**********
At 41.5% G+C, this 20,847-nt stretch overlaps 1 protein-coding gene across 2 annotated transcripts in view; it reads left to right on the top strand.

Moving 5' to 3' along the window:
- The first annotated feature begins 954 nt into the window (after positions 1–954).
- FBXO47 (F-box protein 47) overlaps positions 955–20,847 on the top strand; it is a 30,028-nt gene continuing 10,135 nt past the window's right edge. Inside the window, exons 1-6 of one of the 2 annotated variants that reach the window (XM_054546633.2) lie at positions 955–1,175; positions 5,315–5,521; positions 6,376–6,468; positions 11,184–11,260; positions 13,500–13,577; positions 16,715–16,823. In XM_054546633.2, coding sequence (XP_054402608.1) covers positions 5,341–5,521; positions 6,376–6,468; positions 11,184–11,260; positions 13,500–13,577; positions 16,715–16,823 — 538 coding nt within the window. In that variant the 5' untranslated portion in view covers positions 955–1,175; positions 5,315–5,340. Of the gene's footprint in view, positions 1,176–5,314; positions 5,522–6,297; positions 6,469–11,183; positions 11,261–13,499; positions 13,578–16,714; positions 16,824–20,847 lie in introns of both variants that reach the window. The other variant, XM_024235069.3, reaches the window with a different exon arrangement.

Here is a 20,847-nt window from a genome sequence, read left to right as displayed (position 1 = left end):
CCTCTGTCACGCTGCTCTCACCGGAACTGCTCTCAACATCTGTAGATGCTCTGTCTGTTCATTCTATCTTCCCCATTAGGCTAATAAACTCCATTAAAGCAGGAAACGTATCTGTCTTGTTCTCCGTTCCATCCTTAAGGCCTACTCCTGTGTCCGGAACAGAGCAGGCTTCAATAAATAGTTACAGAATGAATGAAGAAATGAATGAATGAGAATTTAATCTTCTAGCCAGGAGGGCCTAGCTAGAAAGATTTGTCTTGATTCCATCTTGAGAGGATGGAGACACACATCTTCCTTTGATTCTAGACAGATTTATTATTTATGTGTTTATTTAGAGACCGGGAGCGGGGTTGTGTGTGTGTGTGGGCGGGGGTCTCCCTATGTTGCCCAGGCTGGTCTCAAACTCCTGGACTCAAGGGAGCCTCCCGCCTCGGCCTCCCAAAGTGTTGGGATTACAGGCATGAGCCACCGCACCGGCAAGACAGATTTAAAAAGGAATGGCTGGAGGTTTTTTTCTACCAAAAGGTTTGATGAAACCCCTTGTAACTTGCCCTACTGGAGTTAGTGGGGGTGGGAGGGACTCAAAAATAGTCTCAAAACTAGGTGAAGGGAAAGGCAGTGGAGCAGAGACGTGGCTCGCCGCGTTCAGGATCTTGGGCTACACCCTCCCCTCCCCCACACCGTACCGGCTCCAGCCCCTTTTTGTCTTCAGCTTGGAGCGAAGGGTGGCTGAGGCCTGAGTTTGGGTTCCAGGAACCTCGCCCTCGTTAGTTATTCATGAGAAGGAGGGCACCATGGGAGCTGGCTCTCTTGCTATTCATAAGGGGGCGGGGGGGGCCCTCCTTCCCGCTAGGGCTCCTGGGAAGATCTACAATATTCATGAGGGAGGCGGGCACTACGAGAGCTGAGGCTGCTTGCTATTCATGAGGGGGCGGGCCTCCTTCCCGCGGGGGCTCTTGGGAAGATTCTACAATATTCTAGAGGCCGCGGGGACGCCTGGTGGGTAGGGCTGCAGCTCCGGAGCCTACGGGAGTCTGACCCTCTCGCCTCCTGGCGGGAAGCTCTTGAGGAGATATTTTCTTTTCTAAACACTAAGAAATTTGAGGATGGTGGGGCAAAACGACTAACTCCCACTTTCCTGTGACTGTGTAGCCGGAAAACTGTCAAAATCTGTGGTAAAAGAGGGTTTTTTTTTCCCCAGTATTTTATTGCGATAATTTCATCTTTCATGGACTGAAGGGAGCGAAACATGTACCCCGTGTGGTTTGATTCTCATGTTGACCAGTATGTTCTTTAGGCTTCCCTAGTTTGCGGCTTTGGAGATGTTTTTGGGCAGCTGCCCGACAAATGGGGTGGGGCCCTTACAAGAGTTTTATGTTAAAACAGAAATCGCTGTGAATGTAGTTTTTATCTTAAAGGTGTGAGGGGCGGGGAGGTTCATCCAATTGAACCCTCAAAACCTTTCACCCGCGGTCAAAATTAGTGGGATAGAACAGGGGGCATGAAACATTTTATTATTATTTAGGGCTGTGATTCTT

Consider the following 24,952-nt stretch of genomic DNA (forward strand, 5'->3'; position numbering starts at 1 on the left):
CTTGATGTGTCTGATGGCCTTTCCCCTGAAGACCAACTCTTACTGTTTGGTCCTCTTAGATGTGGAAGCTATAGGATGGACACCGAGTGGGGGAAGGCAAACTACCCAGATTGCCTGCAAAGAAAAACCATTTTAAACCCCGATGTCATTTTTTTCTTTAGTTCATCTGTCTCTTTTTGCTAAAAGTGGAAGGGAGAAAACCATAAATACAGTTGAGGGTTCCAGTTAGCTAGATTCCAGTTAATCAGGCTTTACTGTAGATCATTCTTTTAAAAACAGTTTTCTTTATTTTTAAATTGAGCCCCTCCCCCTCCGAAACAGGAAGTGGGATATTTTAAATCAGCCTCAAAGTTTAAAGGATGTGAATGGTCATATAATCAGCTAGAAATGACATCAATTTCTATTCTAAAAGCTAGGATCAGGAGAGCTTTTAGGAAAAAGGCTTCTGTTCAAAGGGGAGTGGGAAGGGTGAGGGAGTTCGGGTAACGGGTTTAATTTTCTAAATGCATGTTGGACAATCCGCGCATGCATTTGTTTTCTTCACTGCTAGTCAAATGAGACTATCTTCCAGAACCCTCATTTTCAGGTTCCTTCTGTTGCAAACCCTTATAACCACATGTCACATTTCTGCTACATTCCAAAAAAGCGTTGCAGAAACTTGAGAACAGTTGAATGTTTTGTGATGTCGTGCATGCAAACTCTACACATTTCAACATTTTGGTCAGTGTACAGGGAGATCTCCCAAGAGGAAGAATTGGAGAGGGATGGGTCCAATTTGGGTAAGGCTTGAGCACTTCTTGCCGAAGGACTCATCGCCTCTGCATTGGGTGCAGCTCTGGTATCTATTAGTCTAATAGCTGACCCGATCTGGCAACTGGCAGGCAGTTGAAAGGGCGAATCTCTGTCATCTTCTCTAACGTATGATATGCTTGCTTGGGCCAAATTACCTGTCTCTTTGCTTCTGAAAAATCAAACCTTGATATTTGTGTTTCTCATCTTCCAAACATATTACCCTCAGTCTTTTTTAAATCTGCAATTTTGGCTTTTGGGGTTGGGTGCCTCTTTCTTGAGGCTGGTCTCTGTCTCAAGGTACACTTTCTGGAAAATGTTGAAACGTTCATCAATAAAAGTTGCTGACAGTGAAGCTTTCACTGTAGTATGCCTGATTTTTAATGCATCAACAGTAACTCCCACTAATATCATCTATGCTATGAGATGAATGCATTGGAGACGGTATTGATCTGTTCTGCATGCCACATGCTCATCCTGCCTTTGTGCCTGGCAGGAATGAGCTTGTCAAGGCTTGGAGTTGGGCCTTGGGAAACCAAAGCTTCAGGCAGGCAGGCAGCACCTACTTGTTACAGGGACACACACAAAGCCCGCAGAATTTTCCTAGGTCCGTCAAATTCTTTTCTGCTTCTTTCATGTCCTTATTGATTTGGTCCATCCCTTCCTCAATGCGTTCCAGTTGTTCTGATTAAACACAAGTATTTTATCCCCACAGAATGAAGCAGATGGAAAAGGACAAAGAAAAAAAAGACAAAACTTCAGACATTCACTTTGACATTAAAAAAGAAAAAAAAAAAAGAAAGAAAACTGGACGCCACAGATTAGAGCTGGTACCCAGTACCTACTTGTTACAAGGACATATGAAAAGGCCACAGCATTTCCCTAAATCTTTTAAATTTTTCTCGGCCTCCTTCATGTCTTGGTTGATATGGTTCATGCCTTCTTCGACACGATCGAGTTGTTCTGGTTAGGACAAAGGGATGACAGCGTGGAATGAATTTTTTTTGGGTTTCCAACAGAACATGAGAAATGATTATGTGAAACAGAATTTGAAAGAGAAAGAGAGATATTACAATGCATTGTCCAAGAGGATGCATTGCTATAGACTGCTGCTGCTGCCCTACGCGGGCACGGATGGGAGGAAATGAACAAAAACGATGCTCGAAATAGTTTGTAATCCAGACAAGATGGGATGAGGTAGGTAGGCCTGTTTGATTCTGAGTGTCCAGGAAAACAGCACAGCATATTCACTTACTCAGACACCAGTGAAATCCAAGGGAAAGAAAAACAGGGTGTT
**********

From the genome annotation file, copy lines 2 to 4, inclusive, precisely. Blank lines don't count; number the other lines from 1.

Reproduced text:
Moving 5' to 3' along the window:
- The first annotated feature begins 954 nt into the window (after positions 1–954).
- FBXO47 (F-box protein 47) overlaps positions 955–20,847 on the top strand; it is a 30,028-nt gene continuing 10,135 nt past the window's right edge. Inside the window, exons 1-6 of one of the 2 annotated variants that reach the window (XM_054546633.2) lie at positions 955–1,175; positions 5,315–5,521; positions 6,376–6,468; positions 11,184–11,260; positions 13,500–13,577; positions 16,715–16,823. In XM_054546633.2, coding sequence (XP_054402608.1) covers positions 5,341–5,521; positions 6,376–6,468; positions 11,184–11,260; positions 13,500–13,577; positions 16,715–16,823 — 538 coding nt within the window. In that variant the 5' untranslated portion in view covers positions 955–1,175; positions 5,315–5,340. Of the gene's footprint in view, positions 1,176–5,314; positions 5,522–6,297; positions 6,469–11,183; positions 11,261–13,499; positions 13,578–16,714; positions 16,824–20,847 lie in introns of both variants that reach the window. The other variant, XM_024235069.3, reaches the window with a different exon arrangement.